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  • Blog post

    Time is now: Pressing for progress for all women and girls

    On International Women’s Day, the IGC hosted a high-level panel discussion on gender inequality and press coverage for girls and women. Laura Sili explores the themes touched upon at this event, and reflects on the global movement towards gender equality the world has witnessed in 2017. International Women’s Day is a time to reflect on progress made, to call for change...

    8 Mar 2018 | Laura Sili

  • Blog post

    Vocational training programs in India are leaving women behind, but this needn’t be the case

    Less than 25% of women are employed in their skilled job for more than three months and are also less likely to receive and accept job offers than men. Migration is a key constraint, with job location being a strong predictor of female outcomes. Skill India Many low- and middle-income countries have launched government-funded vocational training programmes to help youth...

    23 Feb 2018 | Charity Troyer Moore

  • Blog post

    The economic gender gap in the garment sector in Bangladesh and Ghana

    An oversupply of female entrepreneurs results in fewer opportunities for women. This is compounded by higher costs of changing jobs for women due to household responsibilities, and promotion rates being significantly lower for females than males. The gender gap and economic participation The findings of the World Economic Forum’s (WEF) research on closing the gender gap...

    31 Jan 2018 | Laura Sili

  • Blog post

    Women’s Financial Inclusion: 5 Reasons Why it Matters for Mozambique

    The IGC recently published a policy brief that discusses the obstacles to financial inclusion in Mozambique. It tackles two of the main challenges: the low levels of financial literacy and the absence of interoperability. Novella Maugeri (Country Economist, IGC Mozambique) analyses this brief from the perspective of gender empowerment. How do you get your money from the...

    19 Dec 2017 | Novella Maugeri

  • Blog post

    Women’s economic opportunities: What can South Asian countries learn from each other?

    When women make their own money – or even when they have the option to work for a fair wage – their health, power in the domestic sphere, and position in society all improve, and parents begin to invest more in the health and education of their daughters. A wide range of research from South Asia and across the world has shown this. For example, a study in India...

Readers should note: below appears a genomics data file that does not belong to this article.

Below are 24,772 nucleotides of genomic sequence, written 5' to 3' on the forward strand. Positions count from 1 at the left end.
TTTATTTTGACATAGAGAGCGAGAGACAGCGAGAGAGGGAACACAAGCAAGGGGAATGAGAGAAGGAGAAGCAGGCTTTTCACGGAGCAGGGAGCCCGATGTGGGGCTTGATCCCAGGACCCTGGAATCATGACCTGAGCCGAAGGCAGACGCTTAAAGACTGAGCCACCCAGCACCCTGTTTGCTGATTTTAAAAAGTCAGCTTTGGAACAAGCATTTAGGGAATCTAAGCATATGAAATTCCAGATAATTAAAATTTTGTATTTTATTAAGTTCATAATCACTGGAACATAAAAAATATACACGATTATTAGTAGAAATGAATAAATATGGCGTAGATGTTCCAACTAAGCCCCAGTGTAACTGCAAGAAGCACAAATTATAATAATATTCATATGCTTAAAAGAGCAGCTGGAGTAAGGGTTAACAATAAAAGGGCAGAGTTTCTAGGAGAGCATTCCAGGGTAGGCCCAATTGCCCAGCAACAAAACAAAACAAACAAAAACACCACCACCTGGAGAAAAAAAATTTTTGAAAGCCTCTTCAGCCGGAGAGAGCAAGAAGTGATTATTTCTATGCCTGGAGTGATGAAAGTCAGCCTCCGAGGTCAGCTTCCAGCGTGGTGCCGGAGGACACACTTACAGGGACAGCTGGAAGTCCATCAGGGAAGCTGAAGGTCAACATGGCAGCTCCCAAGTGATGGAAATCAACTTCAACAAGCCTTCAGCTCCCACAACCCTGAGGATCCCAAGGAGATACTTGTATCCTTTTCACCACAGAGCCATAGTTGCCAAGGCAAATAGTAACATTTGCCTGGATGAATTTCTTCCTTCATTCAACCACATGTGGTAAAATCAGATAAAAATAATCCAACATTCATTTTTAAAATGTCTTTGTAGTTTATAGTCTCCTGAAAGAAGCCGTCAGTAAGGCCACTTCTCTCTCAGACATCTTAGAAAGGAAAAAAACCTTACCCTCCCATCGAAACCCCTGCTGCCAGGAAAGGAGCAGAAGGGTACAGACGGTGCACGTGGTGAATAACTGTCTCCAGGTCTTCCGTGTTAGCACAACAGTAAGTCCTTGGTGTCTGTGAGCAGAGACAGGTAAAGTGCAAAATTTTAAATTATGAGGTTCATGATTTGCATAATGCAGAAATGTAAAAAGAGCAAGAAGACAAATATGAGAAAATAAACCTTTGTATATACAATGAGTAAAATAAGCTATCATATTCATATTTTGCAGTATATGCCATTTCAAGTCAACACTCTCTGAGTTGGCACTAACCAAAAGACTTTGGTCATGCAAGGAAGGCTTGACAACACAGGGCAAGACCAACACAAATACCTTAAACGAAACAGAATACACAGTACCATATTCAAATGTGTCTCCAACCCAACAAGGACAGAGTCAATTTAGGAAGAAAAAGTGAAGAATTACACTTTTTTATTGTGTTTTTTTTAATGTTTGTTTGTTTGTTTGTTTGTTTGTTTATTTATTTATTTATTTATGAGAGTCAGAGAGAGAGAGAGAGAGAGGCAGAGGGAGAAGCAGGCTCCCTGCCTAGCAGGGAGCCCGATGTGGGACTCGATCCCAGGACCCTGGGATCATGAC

22 Mar 2017 | Charity Troyer Moore, Vestal McIntyre

  • Blog post

    Getting India's women into the workforce: Time for a smart approach

    In this article, Rohini Pande, the Mohammed Kamal Professor of Public Policy at Harvard Kennedy School, contends that raising India’s stubbornly low rate of female labour force participation will require behavioural interventions that address social norms. Between 1990 and 2015, India’s real GDP (gross domestic product) per capita grew from US$375 to US$1572, but its...

    20 Mar 2017 | Rohini Pande

  • Blog post

    Bride & prejudice: The price of education

    Leveraging the cultural practice of bride price could help amplify investments in female education and improve effects of large-scale school-building programmes. Without other subsidies, well-intentioned activism against bride-price may cause more harm than good for investing in girls’ education. Bride price, a common custom in parts of sub-Saharan Africa and Asia,...

    10 Oct 2016 | Nava Ashraf, Natalie Bau, Nathan Nunn, Alessandra Voena

  • Blog post

    Do women in power have an impact on corruption?

    Whether women are inherently less corrupt than men remains open to debate, but studies suggest that women in positions of power can reduce corruption. Several studies in social and behavioural sciences have found that women behave differently than men in many walks of life. For instance, research in psychology reports substantial gender differences in moral and helping...

    21 Jan 2015 | Chandan Jha, Sudipta Sarangi

  • Blog post

    Does political reservation for women improve programme delivery?

    This column outlines results of a study that assesses the impact of women leaders on corruption and other aspects of the quality of delivery of MNREGA. It argues that administrative experience, training and institutional support are essential for making women’s political participation and affirmative action policies more effective. Political reservations for women create...

    17 Jan 2013 | Farzana Afridi